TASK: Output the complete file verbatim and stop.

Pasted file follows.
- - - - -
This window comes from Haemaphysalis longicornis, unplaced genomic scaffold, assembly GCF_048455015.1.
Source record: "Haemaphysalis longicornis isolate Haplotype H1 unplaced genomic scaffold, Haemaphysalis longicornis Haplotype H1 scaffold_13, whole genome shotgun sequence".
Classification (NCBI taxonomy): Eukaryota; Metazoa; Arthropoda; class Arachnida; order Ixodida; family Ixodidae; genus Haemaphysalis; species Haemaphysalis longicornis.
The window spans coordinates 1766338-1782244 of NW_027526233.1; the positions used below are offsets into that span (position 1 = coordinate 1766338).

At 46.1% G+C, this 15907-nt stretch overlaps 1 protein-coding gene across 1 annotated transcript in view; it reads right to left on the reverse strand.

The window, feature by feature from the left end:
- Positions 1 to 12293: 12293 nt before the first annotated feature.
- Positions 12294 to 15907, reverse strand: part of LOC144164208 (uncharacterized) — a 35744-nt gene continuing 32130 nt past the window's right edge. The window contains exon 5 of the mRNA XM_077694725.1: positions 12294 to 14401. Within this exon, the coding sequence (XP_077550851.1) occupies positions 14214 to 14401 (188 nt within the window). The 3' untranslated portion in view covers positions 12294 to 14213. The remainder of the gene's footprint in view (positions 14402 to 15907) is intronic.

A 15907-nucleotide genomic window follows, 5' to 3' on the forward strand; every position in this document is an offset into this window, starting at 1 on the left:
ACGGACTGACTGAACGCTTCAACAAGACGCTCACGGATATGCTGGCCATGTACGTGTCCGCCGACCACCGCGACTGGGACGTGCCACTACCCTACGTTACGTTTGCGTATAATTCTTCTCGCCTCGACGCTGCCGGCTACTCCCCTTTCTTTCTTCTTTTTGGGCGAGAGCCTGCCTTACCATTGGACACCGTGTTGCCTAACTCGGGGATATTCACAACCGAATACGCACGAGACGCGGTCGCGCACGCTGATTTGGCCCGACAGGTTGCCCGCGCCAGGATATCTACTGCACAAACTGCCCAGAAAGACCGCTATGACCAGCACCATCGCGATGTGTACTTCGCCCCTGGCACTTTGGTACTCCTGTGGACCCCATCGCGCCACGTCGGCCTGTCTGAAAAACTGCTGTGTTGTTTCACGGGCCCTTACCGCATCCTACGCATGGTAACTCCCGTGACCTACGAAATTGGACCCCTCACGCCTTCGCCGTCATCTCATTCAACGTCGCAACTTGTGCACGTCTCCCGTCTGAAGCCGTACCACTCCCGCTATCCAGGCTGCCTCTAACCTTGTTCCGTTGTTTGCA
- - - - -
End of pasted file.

This window comes from Haemaphysalis longicornis, unplaced genomic scaffold, assembly GCF_048455015.1.
Source record: "Haemaphysalis longicornis isolate Haplotype H1 unplaced genomic scaffold, Haemaphysalis longicornis Haplotype H1 scaffold_13, whole genome shotgun sequence".
Classification (NCBI taxonomy): Eukaryota; Metazoa; Arthropoda; class Arachnida; order Ixodida; family Ixodidae; genus Haemaphysalis; species Haemaphysalis longicornis.
The window spans coordinates 1766338-1782244 of NW_027526233.1; the positions used below are offsets into that span (position 1 = coordinate 1766338).

At 46.1% G+C, this 15907-nt stretch overlaps 1 protein-coding gene across 1 annotated transcript in view; it reads right to left on the reverse strand.

The window, feature by feature from the left end:
- Positions 1 to 12293: 12293 nt before the first annotated feature.
- Positions 12294 to 15907, reverse strand: part of LOC144164208 (uncharacterized) — a 35744-nt gene continuing 32130 nt past the window's right edge. The window contains exon 5 of the mRNA XM_077694725.1: positions 12294 to 14401. Within this exon, the coding sequence (XP_077550851.1) occupies positions 14214 to 14401 (188 nt within the window). The 3' untranslated portion in view covers positions 12294 to 14213. The remainder of the gene's footprint in view (positions 14402 to 15907) is intronic.

A 15907-nucleotide genomic window follows, 5' to 3' on the forward strand; every position in this document is an offset into this window, starting at 1 on the left:
ACGGACTGACTGAACGCTTCAACAAGACGCTCACGGATATGCTGGCCATGTACGTGTCCGCCGACCACCGCGACTGGGACGTGCCACTACCCTACGTTACGTTTGCGTATAATTCTTCTCGCCTCGACGCTGCCGGCTACTCCCCTTTCTTTCTTCTTTTTGGGCGAGAGCCTGCCTTACCATTGGACACCGTGTTGCCTAACTCGGGGATATTCACAACCGAATACGCACGAGACGCGGTCGCGCACGCTGATTTGGCCCGACAGGTTGCCCGCGCCAGGATATCTACTGCACAAACTGCCCAGAAAGACCGCTATGACCAGCACCATCGCGATGTGTACTTCGCCCCTGGCACTTTGGTACTCCTGTGGACCCCATCGCGCCACGTCGGCCTGTCTGAAAAACTGCTGTGTTGTTTCACGGGCCCTTACCGCATCCTACGCATGGTAACTCCCGTGACCTACGAAATTGGACCCCTCACGCCTTCGCCGTCATCTCATTCAACGTCGCAACTTGTGCACGTCTCCCGTCTGAAGCCGTACCACTCCCGCTATCCAGGCTGCCTCTAACCTTGTTCCGTTGTTTGCA